Further: “Termites were killed in bifenthrin treatments, and this suggested the
movement of the chemical from treated into untreated sections. Su & Scheffrahn (1990) reported the movement of a pyrethroid (tralomethrin) from treated sand to the agar layer in their experiment against R. flavipes [the eastern subterranean termite], causing high mortalities even though the termites did not reach the treated area” (Boon-Hoi & Chow-Yang 2007:464).
Also: “When pesticides are applied to places such as homes, offices, lawns, gardens, fields, and water sources they become mobile in the environment… Excess pesticides that do not reach their “target” organism are free to move in the environment in other ways… pesticides have the potential to move in many environmental mediums and that their movement is three-dimensional… Pesticides, regardless of the medium that they are applied in, all have the potential to be transported by air” (University of Minnesota 2003a).
18.104.22.168 Insect Mobility, And Pesticide Concentrations/Mobility And Adsorption Into Surfaces
The domestic pesticide (or any other chemical) use issue is associated with “multifamily or conjoined housing in which infestation in one unit allows migration of pests to the adjoining units, and poor ventilation which does not allow the pesticide residue to dissipate after an application” (Ashley, et al. 2006:6, citing Health Canada, 2001; Alliance for Healthy Homes, 2003).
What should be noted first from this information is that pesticide vapors inside a residence will build up and become concentrated, essentially generating a “gas chamber” effect. What can then occur is interesting and frightening:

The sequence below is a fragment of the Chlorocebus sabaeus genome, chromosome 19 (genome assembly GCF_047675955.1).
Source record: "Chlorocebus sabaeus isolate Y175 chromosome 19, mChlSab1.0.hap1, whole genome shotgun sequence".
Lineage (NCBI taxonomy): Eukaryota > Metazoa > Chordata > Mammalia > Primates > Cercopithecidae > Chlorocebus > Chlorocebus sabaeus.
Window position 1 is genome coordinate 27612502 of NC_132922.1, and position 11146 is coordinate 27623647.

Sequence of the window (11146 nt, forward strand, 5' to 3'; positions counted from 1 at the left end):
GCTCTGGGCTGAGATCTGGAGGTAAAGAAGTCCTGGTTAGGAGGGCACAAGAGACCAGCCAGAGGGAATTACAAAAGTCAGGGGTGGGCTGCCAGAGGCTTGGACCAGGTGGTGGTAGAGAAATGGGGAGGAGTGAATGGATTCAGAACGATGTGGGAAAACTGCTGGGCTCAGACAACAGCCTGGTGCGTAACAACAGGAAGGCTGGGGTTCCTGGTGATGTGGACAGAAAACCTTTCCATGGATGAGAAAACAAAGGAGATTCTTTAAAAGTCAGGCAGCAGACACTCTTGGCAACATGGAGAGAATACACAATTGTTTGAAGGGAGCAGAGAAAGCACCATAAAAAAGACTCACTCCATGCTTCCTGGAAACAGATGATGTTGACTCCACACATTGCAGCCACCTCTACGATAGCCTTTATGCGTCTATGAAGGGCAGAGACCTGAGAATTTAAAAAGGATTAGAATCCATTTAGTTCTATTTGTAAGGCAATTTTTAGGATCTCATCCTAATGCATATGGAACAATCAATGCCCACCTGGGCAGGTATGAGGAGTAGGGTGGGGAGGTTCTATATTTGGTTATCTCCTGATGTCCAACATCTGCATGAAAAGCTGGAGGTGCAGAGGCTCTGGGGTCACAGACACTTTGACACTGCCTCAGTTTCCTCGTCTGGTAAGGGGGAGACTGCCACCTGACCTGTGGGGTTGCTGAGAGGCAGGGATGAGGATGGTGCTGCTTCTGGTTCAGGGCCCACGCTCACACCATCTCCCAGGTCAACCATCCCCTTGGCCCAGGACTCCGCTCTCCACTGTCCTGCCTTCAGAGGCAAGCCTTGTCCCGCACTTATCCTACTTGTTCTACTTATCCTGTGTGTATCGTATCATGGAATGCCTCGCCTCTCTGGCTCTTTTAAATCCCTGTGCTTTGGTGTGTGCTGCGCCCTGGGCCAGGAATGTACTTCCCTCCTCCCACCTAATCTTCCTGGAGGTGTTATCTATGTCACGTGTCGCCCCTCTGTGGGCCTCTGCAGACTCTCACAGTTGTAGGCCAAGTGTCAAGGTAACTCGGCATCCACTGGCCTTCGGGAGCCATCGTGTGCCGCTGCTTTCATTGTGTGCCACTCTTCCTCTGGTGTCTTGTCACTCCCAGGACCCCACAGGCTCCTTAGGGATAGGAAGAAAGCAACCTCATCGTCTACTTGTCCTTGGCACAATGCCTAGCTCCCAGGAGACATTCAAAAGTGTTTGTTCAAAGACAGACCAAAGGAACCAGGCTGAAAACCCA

“A wide range of organic chemicals adsorb to surface[s] in the home, including fabrics, painted or unpainted wallboard, polyurethane foam (PUF) in furniture and pillows (pesticides love to adsorb to PUF). As the airborne levels of a chemical decrease in a room, equilibrium processes would force the same chemical that is adsorbed to a material in the room to de-sorb into air until the equilibriuim concentration of chemical in air would occur. The exact rate of release would depend on the physical-chemical properties of the chemical and the binding constant (or affinity) of the chemical with the material. This is a dynamic process that a lot of people in exposure assessment don’t pay enough attention to.
“Hydrophobic (“oil-loving’) pesticides and solvents also are absorbed into fatty foods like butter present in the home. Thus, an airborne chemical can become a source of dietary exposure. [A] classic study is the one in New York State from the 1990s in which levels of dry cleaning solvents in the butter of residents living over a dry-cleaning establishment were extremely high. This is referred to as “partitioning” of a chemical from air to food” (Gary Whitmyre [D.A.B.T.] 2012, email pers. comm) .
The dry cleaning chemicals were obviously able to effectively vaporize and move through the ceiling of the shop into the living space of the residence above, negotiate the covering of the butter and incorporate into the butter.
Further to this issue showing that pesticides exchange between air and surfaces: “non-treated surface compartments… can act as potential reservoirs for the chemical [pesticide]; carpet, vinyl floor, and walls/ceiling… In order to illustrate the use of our model, we used available data for wallboard to define a fugacity capacity as well as the diffusive transfer rates between the air and the wallboard (Tichenor et al. 1991; Van Loy et al. 2001; Won et al. 2001). Much of the available experimental work provides information to establish sorption and deso[rp]tion rates from a surface” (Bennett, Furtaw and McKone 2002:262, 264).